June 16, 2017
The Honourable Jane Philpott Minister of Health
House of Commons
Ottawa, ON K1A 0A6
Dear Minister Philpott,
Over the last several years, the Evangelical Fellowship of Canada has worked extensively on issues of sexual exploitation, including prostitution and sex trafficking. In the course of this work, it has become clear that pornography is the root of many other forms of sexual exploitation.
It has also become evident to us, and to a wide range of stakeholders, that the widespread access to and use of pornography online contributes to a wide range of harms to children, individuals, and to society. Its impact on child social and sexual development, the way it is shaping sexual attitudes, behaviours and preferences, and its links to rape culture and commercial sexual exploitation constitute a public health crisis.
Parliament has not studied the issue of pornography since 1985, long before the internet made pornography available at the click of a button or swipe of a finger. We welcomed and supported Motion M-47, because we believe it is critical to consider and discuss the research and evidence on the harms of pornography.
We were very pleased when Motion M-47 received all party support in the House of Commons and we urged the Health Committee to conduct a comprehensive study of the issue.
Although the committee’s study was brief, members heard powerful testimony on the impact of viewing easily accessible, violent and degrading sexual material. They heard it contributes to the rise in sexual harassment, assault and rape culture on school and college campuses across the country. It harms the social and sexual development of children. It contributes to sexual offences against children, by adults and by other children.
M-47 commissioned a study of the “public health effects” of the ease of access and viewing of violent and degrading sexual imagery online. It is deeply disappointing that the committee report disregards much of the testimony most relevant to the subject of the motion.
The committee chose not to hear directly from those who have been harmed or personally affected by pornography, or from those who deal with its effects on others. As well, the committee’s motion to limit evidence in the final report to witnesses who have published peer-reviewed scientific research on this topic disregarded the testimony of those who have spent decades studying the effects of pornography on children, adults and culture.
As the committee heard, scientific research on pornography’s effects – especially violent and degrading pornography – would be deemed unethical, particularly with respect to children, because it involves exposure to such violent and disturbing material.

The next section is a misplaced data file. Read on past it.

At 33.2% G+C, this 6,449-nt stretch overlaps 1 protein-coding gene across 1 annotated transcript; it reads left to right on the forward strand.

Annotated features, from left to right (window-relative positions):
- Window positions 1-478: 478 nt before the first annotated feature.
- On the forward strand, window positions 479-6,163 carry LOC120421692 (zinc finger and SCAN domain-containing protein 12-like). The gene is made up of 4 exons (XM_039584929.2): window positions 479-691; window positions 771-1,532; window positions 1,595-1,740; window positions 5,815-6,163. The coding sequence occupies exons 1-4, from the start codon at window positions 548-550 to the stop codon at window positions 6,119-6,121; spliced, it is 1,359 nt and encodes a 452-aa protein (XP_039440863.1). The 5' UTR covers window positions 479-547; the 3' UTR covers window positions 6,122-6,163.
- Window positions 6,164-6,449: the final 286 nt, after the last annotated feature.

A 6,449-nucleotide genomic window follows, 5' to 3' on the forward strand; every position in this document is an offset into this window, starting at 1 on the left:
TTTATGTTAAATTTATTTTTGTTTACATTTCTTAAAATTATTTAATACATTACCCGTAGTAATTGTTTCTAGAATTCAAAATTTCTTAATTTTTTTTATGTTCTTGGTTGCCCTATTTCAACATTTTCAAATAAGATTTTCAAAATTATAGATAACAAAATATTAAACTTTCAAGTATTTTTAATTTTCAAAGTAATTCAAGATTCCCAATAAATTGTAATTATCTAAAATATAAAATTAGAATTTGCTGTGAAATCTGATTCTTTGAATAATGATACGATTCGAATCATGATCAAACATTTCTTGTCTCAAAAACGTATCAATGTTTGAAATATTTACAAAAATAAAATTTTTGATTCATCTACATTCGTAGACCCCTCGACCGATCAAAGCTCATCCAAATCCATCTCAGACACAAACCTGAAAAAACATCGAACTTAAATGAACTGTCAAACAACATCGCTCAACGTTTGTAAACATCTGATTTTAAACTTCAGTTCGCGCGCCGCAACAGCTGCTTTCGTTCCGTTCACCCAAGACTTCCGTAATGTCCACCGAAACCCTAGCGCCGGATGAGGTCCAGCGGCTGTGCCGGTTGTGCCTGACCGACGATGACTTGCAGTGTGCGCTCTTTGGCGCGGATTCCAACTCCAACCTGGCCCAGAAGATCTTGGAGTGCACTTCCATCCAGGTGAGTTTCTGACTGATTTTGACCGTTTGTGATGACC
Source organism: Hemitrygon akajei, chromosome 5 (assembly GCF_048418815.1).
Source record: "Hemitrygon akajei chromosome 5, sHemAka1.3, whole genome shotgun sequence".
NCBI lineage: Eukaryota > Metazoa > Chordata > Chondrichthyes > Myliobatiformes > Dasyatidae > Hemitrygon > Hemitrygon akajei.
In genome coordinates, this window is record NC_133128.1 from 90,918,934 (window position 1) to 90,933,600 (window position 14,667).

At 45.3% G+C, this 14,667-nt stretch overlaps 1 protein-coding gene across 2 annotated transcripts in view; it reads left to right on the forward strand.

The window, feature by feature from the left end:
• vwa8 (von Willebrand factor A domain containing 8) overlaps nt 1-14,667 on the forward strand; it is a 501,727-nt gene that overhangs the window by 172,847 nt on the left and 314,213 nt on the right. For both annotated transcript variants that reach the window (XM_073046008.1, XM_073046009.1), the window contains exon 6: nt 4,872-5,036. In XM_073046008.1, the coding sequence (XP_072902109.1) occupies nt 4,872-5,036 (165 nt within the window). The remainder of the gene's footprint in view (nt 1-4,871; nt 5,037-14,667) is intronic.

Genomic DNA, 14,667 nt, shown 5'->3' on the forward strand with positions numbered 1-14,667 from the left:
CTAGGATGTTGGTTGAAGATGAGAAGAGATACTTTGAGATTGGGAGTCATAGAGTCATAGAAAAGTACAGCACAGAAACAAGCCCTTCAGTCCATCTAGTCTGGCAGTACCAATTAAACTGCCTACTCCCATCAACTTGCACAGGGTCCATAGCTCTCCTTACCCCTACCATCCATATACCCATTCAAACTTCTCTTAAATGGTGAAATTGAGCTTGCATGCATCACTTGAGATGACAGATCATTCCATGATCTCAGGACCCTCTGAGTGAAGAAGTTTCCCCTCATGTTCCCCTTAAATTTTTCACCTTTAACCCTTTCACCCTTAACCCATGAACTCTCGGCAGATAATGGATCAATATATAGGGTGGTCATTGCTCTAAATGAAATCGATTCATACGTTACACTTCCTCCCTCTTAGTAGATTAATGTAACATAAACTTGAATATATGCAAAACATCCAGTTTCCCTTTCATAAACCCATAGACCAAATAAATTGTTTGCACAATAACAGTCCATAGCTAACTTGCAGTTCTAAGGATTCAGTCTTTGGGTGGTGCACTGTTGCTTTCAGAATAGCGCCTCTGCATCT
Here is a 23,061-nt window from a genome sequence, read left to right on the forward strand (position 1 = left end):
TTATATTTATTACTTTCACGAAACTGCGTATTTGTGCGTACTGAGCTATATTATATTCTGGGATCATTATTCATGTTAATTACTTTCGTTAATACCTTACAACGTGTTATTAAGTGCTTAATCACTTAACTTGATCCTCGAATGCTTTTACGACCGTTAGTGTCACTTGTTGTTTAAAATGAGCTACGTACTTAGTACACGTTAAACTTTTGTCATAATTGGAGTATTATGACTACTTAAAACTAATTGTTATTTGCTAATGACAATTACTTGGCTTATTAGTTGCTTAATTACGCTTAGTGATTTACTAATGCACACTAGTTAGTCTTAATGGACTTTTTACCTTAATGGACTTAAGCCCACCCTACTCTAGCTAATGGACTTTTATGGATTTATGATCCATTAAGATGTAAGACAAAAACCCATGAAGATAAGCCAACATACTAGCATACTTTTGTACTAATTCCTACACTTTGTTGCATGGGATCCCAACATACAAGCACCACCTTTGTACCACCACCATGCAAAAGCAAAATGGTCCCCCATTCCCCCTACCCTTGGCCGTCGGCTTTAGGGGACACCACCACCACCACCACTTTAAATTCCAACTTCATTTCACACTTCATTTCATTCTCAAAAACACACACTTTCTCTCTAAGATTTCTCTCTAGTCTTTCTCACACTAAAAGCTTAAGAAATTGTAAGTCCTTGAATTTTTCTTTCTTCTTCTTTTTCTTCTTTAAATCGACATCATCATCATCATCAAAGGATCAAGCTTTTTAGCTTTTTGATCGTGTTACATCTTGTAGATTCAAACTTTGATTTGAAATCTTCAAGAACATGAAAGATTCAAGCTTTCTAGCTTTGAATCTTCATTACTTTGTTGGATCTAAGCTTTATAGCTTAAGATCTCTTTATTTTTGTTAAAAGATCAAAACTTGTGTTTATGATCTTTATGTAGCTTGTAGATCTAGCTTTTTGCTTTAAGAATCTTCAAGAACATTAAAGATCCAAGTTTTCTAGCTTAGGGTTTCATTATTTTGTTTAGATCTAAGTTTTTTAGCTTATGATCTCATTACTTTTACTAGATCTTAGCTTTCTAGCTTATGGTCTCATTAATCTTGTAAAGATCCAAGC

The testimony of international experts on the public health effects of pornography, such as Dr. Gail Dines, Dr. Mary Anne Layden, Cordelia Anderson and Dr. Sharon Cooper, clearly stated that education is not enough to protect children from the harms of violent pornography online. They articulated that the responsibility for protecting children from its harms should not rest on parents alone, and that government action is required.
The weight of the evidence points to the need for government action to restrict access to this material by children and to develop a comprehensive public awareness and education strategy to address the harms of pornography.
Yet the report’s limited recommendations focus primarily on education. So much more is needed to address the harms to the health of children, women and men, as clearly outlined by several of the witnesses and most of the written submissions, including a comprehensive government response.
We note that the UK recently passed strong age verification legislation and has been a leader in efforts to require blocking of pornographic content at the Internet Service Provider level. There is much we can learn from their experience.
As the government prepares a response to the committee’s report, I ask that you consider the full testimony of the witnesses.
Further, in your portfolio as Health Minister, we urge you to consider the following measures:
- Mandate meaningful age verification for all internet pornography, to help prevent children from being exposed to its harms.
- Develop a Public Health Awareness Campaign to educate teachers, medical professionals, parents and individuals about the harms of pornography
- Require all Canadian Internet Service Providers to block pornographic content at the service provider level, while allowing adults the option to opt-in to mature content.
I would welcome the opportunity to discuss this with you further. Thank you for your consideration, and please be assured of our prayers for you.
Director of public policy
The Evangelical Fellowship of Canada [email protected]
Author: Julia Beazley